"Was she with anyone?"
Caroline scissored a glance in his direction. "I beg your pardon?"
"I asked -- " He took a deep breath, as if for patience. "Was Lady Jacquelyn with anyone? A man?"
Caroline replied, "Why, yes, she was." There, she told herself. That ought to get rid of him in a hurry. And thus keep him from discovering the truth, which lay just beyond that door, a few feet away.
The smile Braden Granville's lips curled into upon hearing this sent a convulsive shiver up Caroline's spine. So pleased -- so diabolically pleased -- did he look, that for a moment, Caroline's breath caught in her throat. Why, he really was a devil!
"Thank you, Lady Caroline," Braden Granville said, sounding a good deal more cordial than he had before. And then he started down the hallway, and Caroline tried to breathe again.
And found that she couldn't.
This was alarming, to say the least. But she was determined not to let Braden Granville know of her distress. No, what was important was not that she could no longer breathe, but that he go away, far, far away, so that Hurst might have a chance to escape....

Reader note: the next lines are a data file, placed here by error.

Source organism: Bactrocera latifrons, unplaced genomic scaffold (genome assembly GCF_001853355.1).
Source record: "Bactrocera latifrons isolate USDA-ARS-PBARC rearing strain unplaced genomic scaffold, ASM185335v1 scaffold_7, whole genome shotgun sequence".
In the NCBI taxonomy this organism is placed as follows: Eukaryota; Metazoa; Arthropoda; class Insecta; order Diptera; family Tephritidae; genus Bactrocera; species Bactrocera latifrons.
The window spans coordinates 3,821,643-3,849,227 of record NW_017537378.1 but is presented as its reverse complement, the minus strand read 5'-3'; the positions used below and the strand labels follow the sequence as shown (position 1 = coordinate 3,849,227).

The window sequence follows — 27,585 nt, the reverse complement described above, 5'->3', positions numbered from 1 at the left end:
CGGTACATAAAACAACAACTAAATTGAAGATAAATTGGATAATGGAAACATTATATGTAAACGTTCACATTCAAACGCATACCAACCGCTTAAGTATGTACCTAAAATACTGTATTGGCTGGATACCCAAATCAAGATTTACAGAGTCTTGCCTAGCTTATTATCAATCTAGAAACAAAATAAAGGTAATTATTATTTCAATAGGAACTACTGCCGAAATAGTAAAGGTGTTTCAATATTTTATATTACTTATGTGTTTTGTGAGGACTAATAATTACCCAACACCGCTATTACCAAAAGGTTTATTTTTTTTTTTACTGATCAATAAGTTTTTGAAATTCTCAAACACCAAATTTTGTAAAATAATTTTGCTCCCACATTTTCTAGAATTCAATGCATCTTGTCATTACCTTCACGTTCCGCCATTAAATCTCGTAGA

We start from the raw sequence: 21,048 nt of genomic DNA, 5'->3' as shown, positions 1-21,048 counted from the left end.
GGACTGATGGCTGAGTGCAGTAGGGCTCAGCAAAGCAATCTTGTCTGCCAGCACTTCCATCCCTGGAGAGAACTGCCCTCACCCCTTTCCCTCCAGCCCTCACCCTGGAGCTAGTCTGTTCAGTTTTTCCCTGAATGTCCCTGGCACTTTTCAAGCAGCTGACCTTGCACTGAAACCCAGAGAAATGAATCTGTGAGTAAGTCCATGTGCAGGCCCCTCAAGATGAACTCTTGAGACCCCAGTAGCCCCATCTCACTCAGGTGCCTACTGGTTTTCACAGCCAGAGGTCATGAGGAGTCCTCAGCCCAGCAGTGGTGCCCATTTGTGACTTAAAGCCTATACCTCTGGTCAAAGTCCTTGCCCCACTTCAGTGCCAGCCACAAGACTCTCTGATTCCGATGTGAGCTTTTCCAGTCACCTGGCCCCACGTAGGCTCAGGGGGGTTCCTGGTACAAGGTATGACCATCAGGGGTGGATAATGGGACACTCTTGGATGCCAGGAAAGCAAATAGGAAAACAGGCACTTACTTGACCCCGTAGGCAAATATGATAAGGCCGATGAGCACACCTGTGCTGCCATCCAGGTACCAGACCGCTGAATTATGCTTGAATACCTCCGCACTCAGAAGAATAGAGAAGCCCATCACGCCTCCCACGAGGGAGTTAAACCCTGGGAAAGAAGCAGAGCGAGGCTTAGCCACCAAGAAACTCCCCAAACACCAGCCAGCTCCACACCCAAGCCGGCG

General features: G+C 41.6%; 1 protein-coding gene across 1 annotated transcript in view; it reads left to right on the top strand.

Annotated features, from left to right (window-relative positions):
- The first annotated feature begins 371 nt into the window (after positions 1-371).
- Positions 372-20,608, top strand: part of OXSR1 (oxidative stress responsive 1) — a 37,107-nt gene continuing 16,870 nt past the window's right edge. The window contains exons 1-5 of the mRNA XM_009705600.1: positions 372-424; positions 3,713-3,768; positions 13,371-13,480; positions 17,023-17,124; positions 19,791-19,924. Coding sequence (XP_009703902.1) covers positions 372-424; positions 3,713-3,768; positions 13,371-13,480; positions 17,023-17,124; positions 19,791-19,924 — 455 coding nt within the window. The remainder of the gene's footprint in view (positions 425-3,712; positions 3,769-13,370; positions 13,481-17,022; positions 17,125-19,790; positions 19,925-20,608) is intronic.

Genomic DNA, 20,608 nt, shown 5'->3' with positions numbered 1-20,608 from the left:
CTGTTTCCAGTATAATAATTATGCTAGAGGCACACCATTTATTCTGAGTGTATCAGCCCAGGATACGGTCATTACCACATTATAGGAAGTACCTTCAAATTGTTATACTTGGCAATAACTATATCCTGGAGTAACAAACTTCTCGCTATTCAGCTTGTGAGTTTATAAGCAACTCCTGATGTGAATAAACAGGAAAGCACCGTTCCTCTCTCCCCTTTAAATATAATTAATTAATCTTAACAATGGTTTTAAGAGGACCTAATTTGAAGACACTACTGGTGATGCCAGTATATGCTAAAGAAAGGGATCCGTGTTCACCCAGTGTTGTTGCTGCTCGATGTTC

Only her efforts to hide her discomfort did not appear to have been very effective, since just as he passed the staircase upon which Caroline stood, Braden Granville turned and looked back at her, inquisitively.
"Are you quite all right, Lady Caroline?" he asked.
He knew, though she didn't know how. She'd made no sound. How could she? She couldn't breathe.
She nodded vigorously. "Perfectly well," she managed to wheeze. "You'd better hurry, or you might miss her."
But Braden Granville did not hurry. Oh, he looked very much as if he might have liked to. But instead he remained exactly where he was, looking at her with what, if she hadn't already caught a glimpse of that wicked smile, she might have thought was concern.
But no one with a smile as evil as that could be capable of feeling concern.
"I think you're lying," Braden Granville said, and Caroline felt as if her heart might explode.